Keith Richards has advice for aspiring rock bands trying to save money by living in the same apartment: “Get a maid.”
The Rolling Stones’ guitarist was in New York City with Mick Jagger, Ron Wood, and Charlie Watts for the opening of their memorabilia installation “Exhibitionism,” which features a reproduction of the filthy apartment he and Jagger shared with the band’s other founding member, Brian Jones, and a couple of college buddies, all the way down to a sink full of dirty dishes and beer bottles.
“Exhibitionism” tells the story of the Rolling Stones from Day 1, allowing visitors to experience everything from their early days living together in that tiny space to headlining the biggest stages in the world. Also included are some of the Stones’ favorite guitars, stage clothes, works of art, handwritten lyric books, recordings, unseen film and photos, an interactive recording studio, and a 3-D concert video of them singing their signature single “Satisfaction.”
Jagger told us he has enjoyed the memories jogged by seeing objects from his band’s past.
“I was here yesterday. I looked at the room with all the different album covers in it, and there’s a lot of artwork,” he said. “And I remember working on this one, oh yeah I remember where I was. I remember the artist and how we worked with him, and I remember ‘oh he was great’ or ‘that guy was so difficult.’ “
Jagger said working with artists on everything from album covers to stadium design to fashion has taught him a lot.
“That’s a lot of collaboration with other people in a field that’s not your field. Visual arts is not my field,” he said. “But what I’ve learned about it is from these people, you know, and they’ve helped bring me up in this field, from fine artists to people who are thought of as just illustrators who are just as talented in their own ways.”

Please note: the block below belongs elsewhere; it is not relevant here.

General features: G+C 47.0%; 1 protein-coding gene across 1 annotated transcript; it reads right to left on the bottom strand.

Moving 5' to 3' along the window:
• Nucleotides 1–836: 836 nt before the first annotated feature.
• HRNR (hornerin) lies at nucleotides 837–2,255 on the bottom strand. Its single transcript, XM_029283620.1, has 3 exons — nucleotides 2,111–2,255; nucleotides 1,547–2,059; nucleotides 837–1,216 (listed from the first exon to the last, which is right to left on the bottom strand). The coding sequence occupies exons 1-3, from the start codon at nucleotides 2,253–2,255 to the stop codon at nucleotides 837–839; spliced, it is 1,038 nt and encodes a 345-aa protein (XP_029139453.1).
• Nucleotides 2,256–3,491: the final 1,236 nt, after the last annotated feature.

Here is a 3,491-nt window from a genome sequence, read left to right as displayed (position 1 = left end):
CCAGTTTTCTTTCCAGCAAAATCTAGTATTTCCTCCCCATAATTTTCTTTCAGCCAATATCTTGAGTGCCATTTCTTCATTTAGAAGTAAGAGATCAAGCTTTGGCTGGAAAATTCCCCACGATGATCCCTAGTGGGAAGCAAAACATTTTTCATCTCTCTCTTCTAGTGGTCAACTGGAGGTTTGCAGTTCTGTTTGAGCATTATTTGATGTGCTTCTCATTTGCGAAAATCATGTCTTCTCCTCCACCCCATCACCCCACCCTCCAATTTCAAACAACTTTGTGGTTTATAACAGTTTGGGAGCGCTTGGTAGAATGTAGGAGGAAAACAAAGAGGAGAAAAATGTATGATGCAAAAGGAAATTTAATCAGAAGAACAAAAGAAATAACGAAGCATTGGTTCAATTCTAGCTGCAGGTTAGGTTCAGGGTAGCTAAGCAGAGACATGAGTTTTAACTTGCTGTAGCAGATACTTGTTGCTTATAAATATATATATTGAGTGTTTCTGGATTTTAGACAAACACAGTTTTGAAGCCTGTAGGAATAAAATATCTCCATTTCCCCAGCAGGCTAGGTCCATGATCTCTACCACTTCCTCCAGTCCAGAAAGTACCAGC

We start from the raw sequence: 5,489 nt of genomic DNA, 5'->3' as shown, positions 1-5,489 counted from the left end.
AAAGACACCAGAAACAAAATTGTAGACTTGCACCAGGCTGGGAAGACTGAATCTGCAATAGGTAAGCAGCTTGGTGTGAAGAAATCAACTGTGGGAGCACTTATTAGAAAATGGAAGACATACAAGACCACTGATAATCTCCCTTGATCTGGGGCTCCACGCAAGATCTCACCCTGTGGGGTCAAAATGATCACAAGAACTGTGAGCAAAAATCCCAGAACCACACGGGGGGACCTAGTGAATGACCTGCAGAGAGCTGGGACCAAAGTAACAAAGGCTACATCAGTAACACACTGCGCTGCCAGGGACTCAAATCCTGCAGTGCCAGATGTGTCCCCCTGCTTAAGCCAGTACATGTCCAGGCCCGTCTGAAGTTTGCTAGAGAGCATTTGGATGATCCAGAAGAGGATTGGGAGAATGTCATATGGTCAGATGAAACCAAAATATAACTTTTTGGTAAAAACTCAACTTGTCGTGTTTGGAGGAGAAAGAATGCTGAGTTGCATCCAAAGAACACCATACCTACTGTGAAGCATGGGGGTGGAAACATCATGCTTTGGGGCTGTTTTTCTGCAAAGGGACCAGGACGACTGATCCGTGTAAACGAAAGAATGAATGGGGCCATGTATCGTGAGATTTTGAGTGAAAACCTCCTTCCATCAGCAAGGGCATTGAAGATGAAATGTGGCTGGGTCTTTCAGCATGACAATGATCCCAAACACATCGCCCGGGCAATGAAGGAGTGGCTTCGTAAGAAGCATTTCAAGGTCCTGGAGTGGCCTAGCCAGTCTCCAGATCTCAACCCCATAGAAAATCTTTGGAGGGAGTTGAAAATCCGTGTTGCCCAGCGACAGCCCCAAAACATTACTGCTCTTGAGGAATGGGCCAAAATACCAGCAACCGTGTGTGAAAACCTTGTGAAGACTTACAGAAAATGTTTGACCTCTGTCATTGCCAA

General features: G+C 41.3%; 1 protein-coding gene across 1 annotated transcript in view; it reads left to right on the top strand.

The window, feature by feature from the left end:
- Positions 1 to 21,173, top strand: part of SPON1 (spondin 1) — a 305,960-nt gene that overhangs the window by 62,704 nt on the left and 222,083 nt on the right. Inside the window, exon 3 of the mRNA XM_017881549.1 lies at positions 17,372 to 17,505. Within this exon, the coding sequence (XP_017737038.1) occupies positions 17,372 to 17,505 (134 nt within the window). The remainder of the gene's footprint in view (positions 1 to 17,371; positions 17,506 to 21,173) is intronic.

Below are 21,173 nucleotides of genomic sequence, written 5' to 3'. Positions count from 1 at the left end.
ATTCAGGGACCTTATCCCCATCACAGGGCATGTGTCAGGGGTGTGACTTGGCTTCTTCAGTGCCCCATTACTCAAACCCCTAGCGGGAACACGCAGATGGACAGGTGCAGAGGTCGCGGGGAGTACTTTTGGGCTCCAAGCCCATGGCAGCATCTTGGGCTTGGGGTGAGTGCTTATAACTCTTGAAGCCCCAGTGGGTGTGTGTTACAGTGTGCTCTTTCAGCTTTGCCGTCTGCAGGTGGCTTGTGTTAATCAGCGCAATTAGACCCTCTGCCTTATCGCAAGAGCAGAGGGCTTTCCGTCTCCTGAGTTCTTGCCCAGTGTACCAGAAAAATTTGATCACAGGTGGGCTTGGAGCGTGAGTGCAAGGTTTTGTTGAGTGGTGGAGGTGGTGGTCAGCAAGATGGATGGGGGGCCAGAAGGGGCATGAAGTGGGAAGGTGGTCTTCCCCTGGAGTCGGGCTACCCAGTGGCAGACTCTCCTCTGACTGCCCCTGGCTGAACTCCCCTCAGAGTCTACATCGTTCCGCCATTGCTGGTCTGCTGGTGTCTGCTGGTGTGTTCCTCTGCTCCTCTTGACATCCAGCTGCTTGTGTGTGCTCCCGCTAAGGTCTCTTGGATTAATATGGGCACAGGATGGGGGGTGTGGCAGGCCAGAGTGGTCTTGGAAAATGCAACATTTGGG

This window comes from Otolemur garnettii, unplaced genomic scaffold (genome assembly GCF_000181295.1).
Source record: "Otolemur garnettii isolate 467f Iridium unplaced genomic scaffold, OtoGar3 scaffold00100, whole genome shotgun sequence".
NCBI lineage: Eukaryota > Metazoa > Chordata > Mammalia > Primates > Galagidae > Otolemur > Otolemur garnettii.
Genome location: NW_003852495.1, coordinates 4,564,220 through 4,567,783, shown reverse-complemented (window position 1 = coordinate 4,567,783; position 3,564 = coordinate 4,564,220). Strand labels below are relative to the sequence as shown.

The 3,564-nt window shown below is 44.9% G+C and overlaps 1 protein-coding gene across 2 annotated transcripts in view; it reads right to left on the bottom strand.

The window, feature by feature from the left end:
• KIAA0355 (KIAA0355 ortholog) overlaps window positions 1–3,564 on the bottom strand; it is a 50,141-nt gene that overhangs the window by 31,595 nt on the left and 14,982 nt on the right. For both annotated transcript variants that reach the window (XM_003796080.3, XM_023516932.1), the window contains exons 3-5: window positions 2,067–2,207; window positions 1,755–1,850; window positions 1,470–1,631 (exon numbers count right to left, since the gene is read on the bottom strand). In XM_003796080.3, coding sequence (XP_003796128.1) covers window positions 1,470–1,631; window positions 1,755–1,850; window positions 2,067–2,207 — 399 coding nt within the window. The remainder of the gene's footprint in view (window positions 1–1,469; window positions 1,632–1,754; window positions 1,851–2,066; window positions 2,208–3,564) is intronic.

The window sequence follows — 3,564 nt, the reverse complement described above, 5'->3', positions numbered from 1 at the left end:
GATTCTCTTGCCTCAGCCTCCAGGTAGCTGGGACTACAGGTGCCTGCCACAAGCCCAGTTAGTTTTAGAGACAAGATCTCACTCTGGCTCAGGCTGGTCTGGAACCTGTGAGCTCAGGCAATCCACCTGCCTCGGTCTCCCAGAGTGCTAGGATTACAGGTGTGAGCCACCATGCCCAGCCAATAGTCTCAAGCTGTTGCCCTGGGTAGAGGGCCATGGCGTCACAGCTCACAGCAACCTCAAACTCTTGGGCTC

He also sees parallels between the band’s emphasis on visual imagery and today’s social media landscape.
“Now if you’re a new artist it matters about how you represent yourself, how your social networks are, how you look on stage all these things,” he said. “So it’s always been important, visual imagery has always been super important. It’s changed a bit, but it’s still as important, if not more so.”
Richards said seeing fans’ reactions to “Exhibitionism” has also been surprising. “I realized how much the Stones mean to so many people,” he said. “It is kind of humbling in a way, and it is it kind of like – what do you want to come and see the old cast offs for?”
Wood said it’s been fun to learn some of the band’s history that predates him. (Wood joined the group in 1975). “It’s a bit jarring for me because a lot of it was before my time and suddenly I’m hit with my time,” he added. “And we know that the whole adventure isn’t over yet so it’s all it’s all a series of shocks and memories and good things. I think.”
Exhibitionism runs through March 12 in New York City.